Northern Ireland

Bloody Sunday: Ex-paratroopers win legal bid against transfer to Northern Ireland

Bloody Sunday
Image caption Thirteen people were killed on Bloody Sunday in January 1972 and another died months later

Ex-soldiers who face questioning over Bloody Sunday have won their High Court battle against being transferred to Northern Ireland for police interview.

Thirteen people were shot dead in Londonderry on 30 January 1972, and a 14th victim died later, after troops opened fire on a civil rights march.

Last month, seven former paratroopers asked the court to stop them being arrested and taken to Northern Ireland.

Police said they would factor in the ruling as they continue to investigate.

Bloody Sunday was one of the most controversial days in Northern Ireland's history.

The fatal shootings were the subject of a 12-year public inquiry led by Lord Saville.

The Saville Report, published in 2010, unequivocally blamed the army for the civilian deaths and exonerated those who were killed.

Prime Minister David Cameron accepted the findings of the report and made a public apology to the victims.

The Saville Report also found that some of those killed or injured were clearly fleeing or going to help the injured and dying.

'Would co-operate'

The former Parachute Regiment members launched their judicial review action at the High Court in London against the chief constable of the Police Service of Northern Ireland (PSNI).

An earlier hearing was told that former paratroopers had no issue with being interviewed and would co-operate and that the court challenge revolved around where they would be interviewed.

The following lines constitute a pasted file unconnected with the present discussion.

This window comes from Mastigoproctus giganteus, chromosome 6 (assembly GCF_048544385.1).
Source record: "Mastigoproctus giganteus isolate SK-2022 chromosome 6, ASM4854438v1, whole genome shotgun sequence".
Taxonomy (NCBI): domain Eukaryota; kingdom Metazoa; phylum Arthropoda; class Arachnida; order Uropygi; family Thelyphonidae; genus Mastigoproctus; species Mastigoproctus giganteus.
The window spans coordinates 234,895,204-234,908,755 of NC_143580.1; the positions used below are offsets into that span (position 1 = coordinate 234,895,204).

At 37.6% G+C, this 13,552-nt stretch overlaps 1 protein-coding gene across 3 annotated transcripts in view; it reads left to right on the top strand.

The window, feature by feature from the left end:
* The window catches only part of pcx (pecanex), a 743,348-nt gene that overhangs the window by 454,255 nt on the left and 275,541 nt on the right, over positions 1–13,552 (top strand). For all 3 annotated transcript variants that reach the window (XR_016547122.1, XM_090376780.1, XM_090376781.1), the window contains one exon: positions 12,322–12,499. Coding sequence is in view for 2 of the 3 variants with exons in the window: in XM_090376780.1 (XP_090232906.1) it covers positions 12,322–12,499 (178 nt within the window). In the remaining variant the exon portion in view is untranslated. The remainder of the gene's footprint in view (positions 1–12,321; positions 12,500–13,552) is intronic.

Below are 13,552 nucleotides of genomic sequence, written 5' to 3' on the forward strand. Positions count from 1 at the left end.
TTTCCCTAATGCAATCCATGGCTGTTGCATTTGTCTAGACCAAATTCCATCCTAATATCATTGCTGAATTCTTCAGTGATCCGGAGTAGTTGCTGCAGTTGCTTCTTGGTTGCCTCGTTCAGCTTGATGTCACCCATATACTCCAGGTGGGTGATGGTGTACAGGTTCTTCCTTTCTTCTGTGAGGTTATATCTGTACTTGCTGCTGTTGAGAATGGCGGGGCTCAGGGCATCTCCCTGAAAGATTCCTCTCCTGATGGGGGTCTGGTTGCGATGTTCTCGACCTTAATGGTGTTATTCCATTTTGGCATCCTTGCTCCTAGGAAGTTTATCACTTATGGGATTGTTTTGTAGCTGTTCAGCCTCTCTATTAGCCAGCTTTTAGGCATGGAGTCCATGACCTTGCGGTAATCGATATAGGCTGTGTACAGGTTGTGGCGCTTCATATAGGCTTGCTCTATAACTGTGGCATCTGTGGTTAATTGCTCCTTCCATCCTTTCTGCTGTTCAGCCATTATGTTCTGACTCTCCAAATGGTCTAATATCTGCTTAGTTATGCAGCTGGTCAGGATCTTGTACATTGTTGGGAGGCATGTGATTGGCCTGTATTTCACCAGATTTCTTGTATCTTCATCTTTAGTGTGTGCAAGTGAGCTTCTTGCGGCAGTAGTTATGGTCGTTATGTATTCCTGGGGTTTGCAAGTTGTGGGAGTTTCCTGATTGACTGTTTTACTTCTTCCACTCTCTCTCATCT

A lawyer for the men said the issue at the heart of their application was that the men should not be arrested and interviewed in Northern Ireland.

The former soldiers' legal action was lodged after one of their colleagues was arrested in County Antrim and interviewed at a police station in Belfast, before being released on bail the following day.

Image caption Kate Nash lost her brother William on Bloody Sunday

A sister of one of the Bloody Sunday victims told the BBC that she was "not surprised" that the former soldiers had won their case.

Kate Nash lost her brother William in the Derry shootings and has campaigned for those responsible to be prosecuted for murder.

"We almost expected this. The Bloody Sunday Inquiry was moved from here to London too. We expect a trial, if it ever happens, to be in London too," Ms Nash said.

"It's another move in a line of long moves to delay us getting soldiers to court."

Image copyright Pacemaker
Image caption Thousands of people gathered in Derry in 2010 to watch Prime Minister David Cameron apologise for the Army's actions on Bloody Sunday

In a statement after Thursday's ruling, Det Supt Jason Murphy, from the PSNI's Legacy Investigation Branch, said: "We acknowledge today's judgment on these complex issues and we will study it in detail.

"The investigation into the events of Bloody Sunday continues and we will factor the findings into our investigative strategy moving forward."

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